With the U.S. midterm elections now less than two weeks away, patient advocacy groups are solidly focused on a range of hot-button issues, from the Orphan Drug Tax Credit and affordable health insurance to future funding for rare disease research.
Yet “whether Democrats take over the House or Senate, or Republicans stay in control, no matter what, we’ll still have a Republican-controlled White House and a deeply divided Congress,” said Sara Singleton, director of policy at the Cystic Fibrosis Foundation (CFF). “That means there might be a lot of talk and noise, but when it comes down to it, only a very small subset of bills will make it into law.”
Singleton, a former deputy assistant secretary at the Department of Health and Human Services, was one of three participants in an Oct. 16 panel on the midterms, “Federal Policy Priorities and Election Implications.” Attended by 800 people, it took place during the two-day 2018 NORD Rare Diseases & Orphan Products Breakthrough Summit in Washington, D.C.
The moderator was Paul Melmeyer, federal policy director at the National Organization for Rare Diseases (NORD), which represents 280 U.S. patient advocacy groups.
“Both houses of Congress are up in the air right now,” said Melmeyer, alluding to a recent poll by FiveThirtyEight that gives the Democrats an 84.8 percent chance of regaining control of the House on Nov. 6 — and a 15 percent chance of taking over the Senate. “Regardless of the outcome of the elections, there will be a very narrow majority one way or another, so it’s unlikely that any major legislation is going to pass. Healthcare is a very politically fraught issue right now.”
Since 1983 — the same year as NORD’s founding — the Orphan Drug Tax Credit has allowed sponsors with orphan designation to collect federal tax credits for expenses incurred running clinical trials of potential therapies for the indicated rare, or orphan, disease. According to NORD, this tax credit substantially lowers the cost of drug development, and that without it, 33 percent fewer rare-disease therapies would have been developed.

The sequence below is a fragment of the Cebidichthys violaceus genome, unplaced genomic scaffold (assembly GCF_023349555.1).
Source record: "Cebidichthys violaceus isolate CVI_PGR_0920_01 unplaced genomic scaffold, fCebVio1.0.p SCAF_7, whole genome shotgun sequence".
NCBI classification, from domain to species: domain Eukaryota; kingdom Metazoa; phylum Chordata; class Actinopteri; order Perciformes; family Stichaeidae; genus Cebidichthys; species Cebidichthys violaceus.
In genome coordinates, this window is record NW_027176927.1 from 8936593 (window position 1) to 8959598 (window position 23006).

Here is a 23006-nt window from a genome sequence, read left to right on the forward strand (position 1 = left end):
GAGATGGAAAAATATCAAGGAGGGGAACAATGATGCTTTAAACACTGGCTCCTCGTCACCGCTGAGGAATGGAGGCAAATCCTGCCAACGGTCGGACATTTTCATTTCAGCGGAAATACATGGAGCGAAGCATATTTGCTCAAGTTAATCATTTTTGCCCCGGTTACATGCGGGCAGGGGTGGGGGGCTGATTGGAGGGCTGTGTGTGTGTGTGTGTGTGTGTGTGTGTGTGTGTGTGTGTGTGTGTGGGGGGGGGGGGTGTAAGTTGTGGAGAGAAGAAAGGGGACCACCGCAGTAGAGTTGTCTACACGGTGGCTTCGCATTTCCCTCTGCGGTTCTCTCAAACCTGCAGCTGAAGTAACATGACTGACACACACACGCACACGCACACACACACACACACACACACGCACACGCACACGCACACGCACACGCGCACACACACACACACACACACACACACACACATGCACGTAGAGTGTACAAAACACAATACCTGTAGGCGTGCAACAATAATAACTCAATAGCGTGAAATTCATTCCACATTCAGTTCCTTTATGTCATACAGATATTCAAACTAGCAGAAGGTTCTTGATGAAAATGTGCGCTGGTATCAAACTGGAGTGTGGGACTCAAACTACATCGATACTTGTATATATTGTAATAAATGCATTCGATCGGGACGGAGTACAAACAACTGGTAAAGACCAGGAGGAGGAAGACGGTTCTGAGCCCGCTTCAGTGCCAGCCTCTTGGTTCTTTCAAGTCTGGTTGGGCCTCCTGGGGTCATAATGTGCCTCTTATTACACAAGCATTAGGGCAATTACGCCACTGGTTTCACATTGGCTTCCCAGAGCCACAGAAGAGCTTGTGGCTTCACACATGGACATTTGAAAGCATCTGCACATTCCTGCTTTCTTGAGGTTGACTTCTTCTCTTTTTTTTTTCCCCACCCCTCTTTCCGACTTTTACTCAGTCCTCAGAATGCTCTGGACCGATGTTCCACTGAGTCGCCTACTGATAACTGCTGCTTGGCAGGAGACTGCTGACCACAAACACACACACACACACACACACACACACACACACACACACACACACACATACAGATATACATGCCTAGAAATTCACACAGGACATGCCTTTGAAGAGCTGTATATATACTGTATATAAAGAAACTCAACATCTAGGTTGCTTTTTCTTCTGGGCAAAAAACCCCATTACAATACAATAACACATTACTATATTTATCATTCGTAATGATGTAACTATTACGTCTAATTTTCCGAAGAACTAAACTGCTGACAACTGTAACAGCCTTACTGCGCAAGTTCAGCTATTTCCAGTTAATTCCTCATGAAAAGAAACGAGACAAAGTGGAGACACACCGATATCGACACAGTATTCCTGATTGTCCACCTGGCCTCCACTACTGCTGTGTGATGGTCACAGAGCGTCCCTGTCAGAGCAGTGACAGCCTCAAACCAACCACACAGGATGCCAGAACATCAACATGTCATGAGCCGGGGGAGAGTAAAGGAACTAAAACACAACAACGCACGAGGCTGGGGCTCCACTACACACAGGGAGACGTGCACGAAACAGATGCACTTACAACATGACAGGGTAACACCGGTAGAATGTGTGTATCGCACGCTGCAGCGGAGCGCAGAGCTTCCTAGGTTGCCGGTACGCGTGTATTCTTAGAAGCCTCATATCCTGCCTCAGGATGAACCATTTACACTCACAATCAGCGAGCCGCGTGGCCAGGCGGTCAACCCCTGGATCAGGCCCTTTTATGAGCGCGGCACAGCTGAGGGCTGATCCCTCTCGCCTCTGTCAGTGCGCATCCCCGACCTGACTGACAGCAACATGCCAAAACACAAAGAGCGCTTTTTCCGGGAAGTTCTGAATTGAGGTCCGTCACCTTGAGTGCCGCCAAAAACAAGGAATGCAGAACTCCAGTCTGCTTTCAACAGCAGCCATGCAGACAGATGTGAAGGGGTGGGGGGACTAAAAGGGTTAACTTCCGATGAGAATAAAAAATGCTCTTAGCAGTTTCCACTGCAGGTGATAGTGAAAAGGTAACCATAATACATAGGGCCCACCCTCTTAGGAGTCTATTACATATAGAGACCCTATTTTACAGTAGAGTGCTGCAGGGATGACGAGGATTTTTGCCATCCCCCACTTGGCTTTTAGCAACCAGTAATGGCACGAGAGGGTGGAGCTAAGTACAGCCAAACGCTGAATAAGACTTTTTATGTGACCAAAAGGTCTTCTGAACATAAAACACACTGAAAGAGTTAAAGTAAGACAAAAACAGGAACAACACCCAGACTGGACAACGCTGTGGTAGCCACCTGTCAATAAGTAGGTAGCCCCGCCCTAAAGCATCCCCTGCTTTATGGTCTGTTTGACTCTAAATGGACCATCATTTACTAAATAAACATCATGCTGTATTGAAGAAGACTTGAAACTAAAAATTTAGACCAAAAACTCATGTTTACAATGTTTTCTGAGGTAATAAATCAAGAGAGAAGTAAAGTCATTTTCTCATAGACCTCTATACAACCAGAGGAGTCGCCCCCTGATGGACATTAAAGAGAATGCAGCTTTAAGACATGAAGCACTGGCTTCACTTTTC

Melmeyer noted that in late 2017, Congress slashed that credit in half, from 50 percent of R&D costs to 25 percent, after House lawmakers supported a bill that would have eliminated it entirely. The Joint Committee on Taxation has estimated the partial repeal will save American taxpayers about $29.7 billion between now and 2027.
“Given that this was the very first cut to the Orphan Drug Act in 35 years,” said Melmeyer, “we want to make sure it doesn’t happen again — and that lawmakers on Capitol Hill understand the importance of this law.”
NIH funds for rare disease research
Ron Bartek, co-founder of the Friedreich’s Ataxia Research Alliance (FARA), said that in the past month, Congress passed an appropriations bill that added $2 billion for the National Institutes of Health (NIH) in fiscal 2019.